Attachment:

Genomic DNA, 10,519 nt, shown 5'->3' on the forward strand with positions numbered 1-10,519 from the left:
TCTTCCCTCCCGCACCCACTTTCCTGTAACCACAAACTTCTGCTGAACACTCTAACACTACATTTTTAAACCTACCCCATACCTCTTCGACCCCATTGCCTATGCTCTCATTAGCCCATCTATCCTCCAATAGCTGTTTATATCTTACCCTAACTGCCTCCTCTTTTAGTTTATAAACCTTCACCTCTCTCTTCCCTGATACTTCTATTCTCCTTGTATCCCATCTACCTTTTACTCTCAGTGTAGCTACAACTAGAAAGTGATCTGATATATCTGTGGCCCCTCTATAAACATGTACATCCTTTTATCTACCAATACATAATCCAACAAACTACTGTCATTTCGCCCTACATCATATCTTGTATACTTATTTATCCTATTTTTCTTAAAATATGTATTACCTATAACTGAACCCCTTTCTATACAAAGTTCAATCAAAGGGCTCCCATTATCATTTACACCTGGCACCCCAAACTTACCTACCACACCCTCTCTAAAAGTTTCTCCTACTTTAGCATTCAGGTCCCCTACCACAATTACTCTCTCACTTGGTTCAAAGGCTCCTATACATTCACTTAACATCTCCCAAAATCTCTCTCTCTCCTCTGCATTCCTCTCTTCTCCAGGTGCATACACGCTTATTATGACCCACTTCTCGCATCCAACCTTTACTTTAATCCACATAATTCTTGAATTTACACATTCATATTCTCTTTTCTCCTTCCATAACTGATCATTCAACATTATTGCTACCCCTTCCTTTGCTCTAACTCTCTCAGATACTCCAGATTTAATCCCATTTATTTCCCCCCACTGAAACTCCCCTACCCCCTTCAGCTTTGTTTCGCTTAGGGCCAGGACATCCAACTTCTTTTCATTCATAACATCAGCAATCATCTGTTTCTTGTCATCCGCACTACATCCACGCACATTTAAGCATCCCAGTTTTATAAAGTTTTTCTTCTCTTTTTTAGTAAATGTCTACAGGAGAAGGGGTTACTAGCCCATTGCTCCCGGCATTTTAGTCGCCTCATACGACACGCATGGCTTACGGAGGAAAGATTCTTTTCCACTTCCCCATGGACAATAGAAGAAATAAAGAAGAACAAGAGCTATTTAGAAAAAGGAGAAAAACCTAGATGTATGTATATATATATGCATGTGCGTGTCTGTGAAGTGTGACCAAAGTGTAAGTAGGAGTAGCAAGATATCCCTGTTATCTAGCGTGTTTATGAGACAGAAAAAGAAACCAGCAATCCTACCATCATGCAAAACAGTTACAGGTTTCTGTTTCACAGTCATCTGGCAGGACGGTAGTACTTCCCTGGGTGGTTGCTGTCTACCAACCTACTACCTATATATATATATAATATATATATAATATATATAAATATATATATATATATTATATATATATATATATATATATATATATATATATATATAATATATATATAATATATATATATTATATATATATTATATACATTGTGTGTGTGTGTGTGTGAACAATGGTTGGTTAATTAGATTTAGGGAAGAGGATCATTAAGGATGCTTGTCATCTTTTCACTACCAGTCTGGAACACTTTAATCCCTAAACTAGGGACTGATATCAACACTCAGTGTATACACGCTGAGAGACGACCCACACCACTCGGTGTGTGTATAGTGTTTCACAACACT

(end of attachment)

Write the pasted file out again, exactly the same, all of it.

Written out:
Genomic DNA, 10,519 nt, shown 5'->3' on the forward strand with positions numbered 1-10,519 from the left:
TCTTCCCTCCCGCACCCACTTTCCTGTAACCACAAACTTCTGCTGAACACTCTAACACTACATTTTTAAACCTACCCCATACCTCTTCGACCCCATTGCCTATGCTCTCATTAGCCCATCTATCCTCCAATAGCTGTTTATATCTTACCCTAACTGCCTCCTCTTTTAGTTTATAAACCTTCACCTCTCTCTTCCCTGATACTTCTATTCTCCTTGTATCCCATCTACCTTTTACTCTCAGTGTAGCTACAACTAGAAAGTGATCTGATATATCTGTGGCCCCTCTATAAACATGTACATCCTTTTATCTACCAATACATAATCCAACAAACTACTGTCATTTCGCCCTACATCATATCTTGTATACTTATTTATCCTATTTTTCTTAAAATATGTATTACCTATAACTGAACCCCTTTCTATACAAAGTTCAATCAAAGGGCTCCCATTATCATTTACACCTGGCACCCCAAACTTACCTACCACACCCTCTCTAAAAGTTTCTCCTACTTTAGCATTCAGGTCCCCTACCACAATTACTCTCTCACTTGGTTCAAAGGCTCCTATACATTCACTTAACATCTCCCAAAATCTCTCTCTCTCCTCTGCATTCCTCTCTTCTCCAGGTGCATACACGCTTATTATGACCCACTTCTCGCATCCAACCTTTACTTTAATCCACATAATTCTTGAATTTACACATTCATATTCTCTTTTCTCCTTCCATAACTGATCATTCAACATTATTGCTACCCCTTCCTTTGCTCTAACTCTCTCAGATACTCCAGATTTAATCCCATTTATTTCCCCCCACTGAAACTCCCCTACCCCCTTCAGCTTTGTTTCGCTTAGGGCCAGGACATCCAACTTCTTTTCATTCATAACATCAGCAATCATCTGTTTCTTGTCATCCGCACTACATCCACGCACATTTAAGCATCCCAGTTTTATAAAGTTTTTCTTCTCTTTTTTAGTAAATGTCTACAGGAGAAGGGGTTACTAGCCCATTGCTCCCGGCATTTTAGTCGCCTCATACGACACGCATGGCTTACGGAGGAAAGATTCTTTTCCACTTCCCCATGGACAATAGAAGAAATAAAGAAGAACAAGAGCTATTTAGAAAAAGGAGAAAAACCTAGATGTATGTATATATATATGCATGTGCGTGTCTGTGAAGTGTGACCAAAGTGTAAGTAGGAGTAGCAAGATATCCCTGTTATCTAGCGTGTTTATGAGACAGAAAAAGAAACCAGCAATCCTACCATCATGCAAAACAGTTACAGGTTTCTGTTTCACAGTCATCTGGCAGGACGGTAGTACTTCCCTGGGTGGTTGCTGTCTACCAACCTACTACCTATATATATATATAATATATATATAATATATATAAATATATATATATATATTATATATATATATATATATATATATATATATATATATATAATATATATATAATATATATATATTATATATATATTATATACATTGTGTGTGTGTGTGTGTGAACAATGGTTGGTTAATTAGATTTAGGGAAGAGGATCATTAAGGATGCTTGTCATCTTTTCACTACCAGTCTGGAACACTTTAATCCCTAAACTAGGGACTGATATCAACACTCAGTGTATACACGCTGAGAGACGACCCACACCACTCGGTGTGTGTATAGTGTTTCACAACACT